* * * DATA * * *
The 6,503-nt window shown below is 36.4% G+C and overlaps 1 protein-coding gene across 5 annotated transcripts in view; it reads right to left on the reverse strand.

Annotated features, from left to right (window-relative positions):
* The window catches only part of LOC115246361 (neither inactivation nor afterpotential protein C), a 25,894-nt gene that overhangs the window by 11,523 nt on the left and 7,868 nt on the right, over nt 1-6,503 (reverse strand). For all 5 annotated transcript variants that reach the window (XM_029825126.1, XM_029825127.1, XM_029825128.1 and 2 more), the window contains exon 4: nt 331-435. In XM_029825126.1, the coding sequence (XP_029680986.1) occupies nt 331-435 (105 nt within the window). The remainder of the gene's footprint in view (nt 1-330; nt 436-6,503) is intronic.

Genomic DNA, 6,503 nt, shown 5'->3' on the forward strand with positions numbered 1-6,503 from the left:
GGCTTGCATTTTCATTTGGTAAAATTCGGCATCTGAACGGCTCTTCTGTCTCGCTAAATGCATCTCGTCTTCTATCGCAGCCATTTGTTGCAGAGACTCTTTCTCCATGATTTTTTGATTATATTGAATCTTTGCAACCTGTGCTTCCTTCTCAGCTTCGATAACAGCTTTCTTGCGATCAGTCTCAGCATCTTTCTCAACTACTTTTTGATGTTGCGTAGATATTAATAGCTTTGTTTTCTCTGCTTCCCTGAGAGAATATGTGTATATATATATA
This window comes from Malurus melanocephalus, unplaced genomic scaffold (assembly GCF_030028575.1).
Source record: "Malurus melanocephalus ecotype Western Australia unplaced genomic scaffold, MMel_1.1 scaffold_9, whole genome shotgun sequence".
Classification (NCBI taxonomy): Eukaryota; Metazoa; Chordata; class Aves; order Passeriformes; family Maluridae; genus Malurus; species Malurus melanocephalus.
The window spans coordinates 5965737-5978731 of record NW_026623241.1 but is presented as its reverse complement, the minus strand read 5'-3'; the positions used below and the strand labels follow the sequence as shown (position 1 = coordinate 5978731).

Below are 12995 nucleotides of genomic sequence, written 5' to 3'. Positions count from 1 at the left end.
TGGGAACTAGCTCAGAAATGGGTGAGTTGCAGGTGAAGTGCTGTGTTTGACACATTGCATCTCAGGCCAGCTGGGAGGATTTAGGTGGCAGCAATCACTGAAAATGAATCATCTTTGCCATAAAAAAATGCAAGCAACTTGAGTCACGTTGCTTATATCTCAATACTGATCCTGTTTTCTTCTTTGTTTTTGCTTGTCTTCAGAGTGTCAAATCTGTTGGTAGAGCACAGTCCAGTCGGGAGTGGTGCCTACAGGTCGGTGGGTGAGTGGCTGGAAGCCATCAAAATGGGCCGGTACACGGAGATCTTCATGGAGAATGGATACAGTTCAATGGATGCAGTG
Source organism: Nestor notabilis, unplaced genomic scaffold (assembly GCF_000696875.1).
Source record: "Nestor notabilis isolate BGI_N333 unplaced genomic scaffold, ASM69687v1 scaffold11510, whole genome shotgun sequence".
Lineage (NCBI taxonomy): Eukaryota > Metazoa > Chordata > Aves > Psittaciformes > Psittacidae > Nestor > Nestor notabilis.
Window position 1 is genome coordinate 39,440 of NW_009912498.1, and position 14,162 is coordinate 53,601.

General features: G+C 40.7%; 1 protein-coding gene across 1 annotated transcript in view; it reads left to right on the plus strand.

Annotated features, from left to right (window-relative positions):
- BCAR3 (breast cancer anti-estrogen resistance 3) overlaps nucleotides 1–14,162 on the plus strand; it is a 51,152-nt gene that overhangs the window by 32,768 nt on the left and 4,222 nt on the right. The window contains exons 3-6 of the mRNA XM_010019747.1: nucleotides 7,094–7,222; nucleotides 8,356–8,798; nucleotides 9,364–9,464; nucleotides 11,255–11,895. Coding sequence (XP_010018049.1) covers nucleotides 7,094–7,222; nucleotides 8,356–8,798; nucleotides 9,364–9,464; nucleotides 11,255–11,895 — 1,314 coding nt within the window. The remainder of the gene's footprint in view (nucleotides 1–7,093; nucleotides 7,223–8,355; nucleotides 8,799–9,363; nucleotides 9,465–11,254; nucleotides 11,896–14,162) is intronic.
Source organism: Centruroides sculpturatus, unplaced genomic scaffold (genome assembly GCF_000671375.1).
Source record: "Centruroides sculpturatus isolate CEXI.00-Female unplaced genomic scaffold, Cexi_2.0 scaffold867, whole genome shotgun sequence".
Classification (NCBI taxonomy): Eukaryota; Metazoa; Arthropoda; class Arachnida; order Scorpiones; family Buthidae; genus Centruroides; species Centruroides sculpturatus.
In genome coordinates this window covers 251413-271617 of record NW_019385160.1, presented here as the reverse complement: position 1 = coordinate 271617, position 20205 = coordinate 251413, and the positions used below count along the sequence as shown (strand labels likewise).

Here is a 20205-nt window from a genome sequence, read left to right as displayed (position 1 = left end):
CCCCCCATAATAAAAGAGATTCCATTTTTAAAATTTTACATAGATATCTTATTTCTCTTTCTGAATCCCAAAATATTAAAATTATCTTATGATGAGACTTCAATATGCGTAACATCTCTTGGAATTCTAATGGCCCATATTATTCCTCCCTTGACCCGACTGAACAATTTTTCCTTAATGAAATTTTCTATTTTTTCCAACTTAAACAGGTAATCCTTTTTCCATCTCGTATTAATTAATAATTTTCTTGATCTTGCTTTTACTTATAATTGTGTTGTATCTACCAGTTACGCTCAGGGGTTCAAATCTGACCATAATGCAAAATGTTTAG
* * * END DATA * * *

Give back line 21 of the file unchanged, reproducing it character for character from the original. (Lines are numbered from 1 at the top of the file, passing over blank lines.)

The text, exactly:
Classification (NCBI taxonomy): Eukaryota; Metazoa; Arthropoda; class Arachnida; order Scorpiones; family Buthidae; genus Centruroides; species Centruroides sculpturatus.